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Wednesday, 11 May 2011 15:29

Port plan moves forward for S.W. region

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By John R. Statton — This email address is being protected from spambots. You need JavaScript enabled to view it.

The focus is now on the Saskatchewan government to improve the province’s highway infrastructure for increased trade with the U.S.

Aaron Murray, of Derek Murray Consulting and Associates (DMCA), presented the Corridor for Competitiveness business case with John Parker, general manager of Community Futures Southwest, at the Entrepreneurial Centre in Swift Current May 10.


Audience members included representatives from North Dakota, Montana, Colorado, and Texas.

“We had people here all showing support in moving this project forward,” said Parker. “I think we did an awesome job through DMCA to get the business case done — which is what we needed to do to ensure we have the proper information to bring forward to the province, so that they can help with their vision of how to move the economy forward.”

The business case was the latest component of a combined effort to increase cross-border trade.

The case called for more ports of entry between the two nations, with the focus on a 24-hour port on Highway 4.

“I’m very excited that somebody is getting visionary. To date it’s good, what has happened in the past, but we’ve got to look forward at what’s going to happen tomorrow, and what we can create by getting Highway 4 and the Canadians have stepped up,” said Mike Lang, of Montana’s Phillips County Economic Development Committee.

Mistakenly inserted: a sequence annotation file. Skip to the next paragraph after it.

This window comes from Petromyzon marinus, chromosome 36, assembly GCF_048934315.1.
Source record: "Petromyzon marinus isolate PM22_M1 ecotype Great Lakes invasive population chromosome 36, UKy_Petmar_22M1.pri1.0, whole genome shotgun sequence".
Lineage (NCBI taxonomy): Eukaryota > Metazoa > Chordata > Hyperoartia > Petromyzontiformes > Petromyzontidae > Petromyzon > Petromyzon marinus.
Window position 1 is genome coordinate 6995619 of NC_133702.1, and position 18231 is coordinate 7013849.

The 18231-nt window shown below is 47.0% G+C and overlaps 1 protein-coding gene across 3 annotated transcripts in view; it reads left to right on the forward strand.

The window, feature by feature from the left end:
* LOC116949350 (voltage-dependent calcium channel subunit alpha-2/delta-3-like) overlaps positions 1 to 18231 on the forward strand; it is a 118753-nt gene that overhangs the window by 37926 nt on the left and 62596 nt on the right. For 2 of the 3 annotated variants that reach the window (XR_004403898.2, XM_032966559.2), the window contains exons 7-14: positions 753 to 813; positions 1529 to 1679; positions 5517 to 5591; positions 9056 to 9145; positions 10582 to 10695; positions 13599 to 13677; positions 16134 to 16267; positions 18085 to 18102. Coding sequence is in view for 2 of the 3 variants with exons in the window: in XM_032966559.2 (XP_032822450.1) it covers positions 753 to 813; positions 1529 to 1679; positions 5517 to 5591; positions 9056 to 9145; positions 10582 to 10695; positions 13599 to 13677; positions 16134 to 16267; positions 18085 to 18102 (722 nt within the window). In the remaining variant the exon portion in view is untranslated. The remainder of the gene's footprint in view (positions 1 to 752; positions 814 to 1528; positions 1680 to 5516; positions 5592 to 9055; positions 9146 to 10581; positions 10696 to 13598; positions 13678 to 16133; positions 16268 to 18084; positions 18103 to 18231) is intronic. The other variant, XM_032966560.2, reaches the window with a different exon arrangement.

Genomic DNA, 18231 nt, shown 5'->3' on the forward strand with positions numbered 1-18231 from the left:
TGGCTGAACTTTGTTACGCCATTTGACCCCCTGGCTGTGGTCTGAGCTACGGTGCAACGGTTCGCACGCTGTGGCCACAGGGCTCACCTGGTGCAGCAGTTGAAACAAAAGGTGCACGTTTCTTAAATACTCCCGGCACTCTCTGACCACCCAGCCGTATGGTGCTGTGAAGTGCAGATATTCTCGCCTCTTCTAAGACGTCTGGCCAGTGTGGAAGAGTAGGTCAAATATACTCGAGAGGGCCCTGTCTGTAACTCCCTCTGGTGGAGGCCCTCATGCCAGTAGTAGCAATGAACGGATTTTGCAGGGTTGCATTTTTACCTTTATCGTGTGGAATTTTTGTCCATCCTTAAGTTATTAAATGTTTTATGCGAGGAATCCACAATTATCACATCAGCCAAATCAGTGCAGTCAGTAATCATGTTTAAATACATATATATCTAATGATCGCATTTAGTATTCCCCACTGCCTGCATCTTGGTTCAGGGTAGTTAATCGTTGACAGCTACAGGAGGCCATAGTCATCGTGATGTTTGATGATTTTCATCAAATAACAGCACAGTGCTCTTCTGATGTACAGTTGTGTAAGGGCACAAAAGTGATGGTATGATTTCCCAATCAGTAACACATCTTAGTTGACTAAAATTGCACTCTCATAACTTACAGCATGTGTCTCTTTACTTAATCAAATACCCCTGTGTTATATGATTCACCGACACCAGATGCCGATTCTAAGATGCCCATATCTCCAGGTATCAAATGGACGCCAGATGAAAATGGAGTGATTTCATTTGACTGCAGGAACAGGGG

“We’re getting new highway on our side again, so if we get Highway 4 going we’ll develop trade.”

The distance between current ports outlined the main problem Saskatchewan’s southwest region faces in North American trade.

The closest ports of entry for the trucking industry are 250 kilometres from the Port of Raymond, south of Regina, and 350 kilometres from the Port of Sweet Grass, located in Alberta.

These distances impact the province’s ability to export effectively. The business case noted Saskatchewan is one of the most trade dependent regions in North America, and 70 per cent of the province’s wealth comes via export.

Trucks moved $8.1 billion dollars of goods from Saskatchewan to the U.S. in 2010, which was a third of all exports — an indication of how crucial border crossings are to the province.

The southwest region has seen major economic development within the oil industry, and oil alone has seen a 570 per cent increase in exports to the U.S. since 2000.

Highway 4 does not support commercial traffic, although U.S. Route 191 south of the border does.

The proposed port of entry at Monchy, located south of Val Marie, would see increased trade with Montana, Colorado, Wyoming, Utah, Nevada, Arizona, and California.
Trucking alone saw $619 million in trade last year.

The case highlighted that a commercial port for the region would not be enough, and that infrastructure must be improved.

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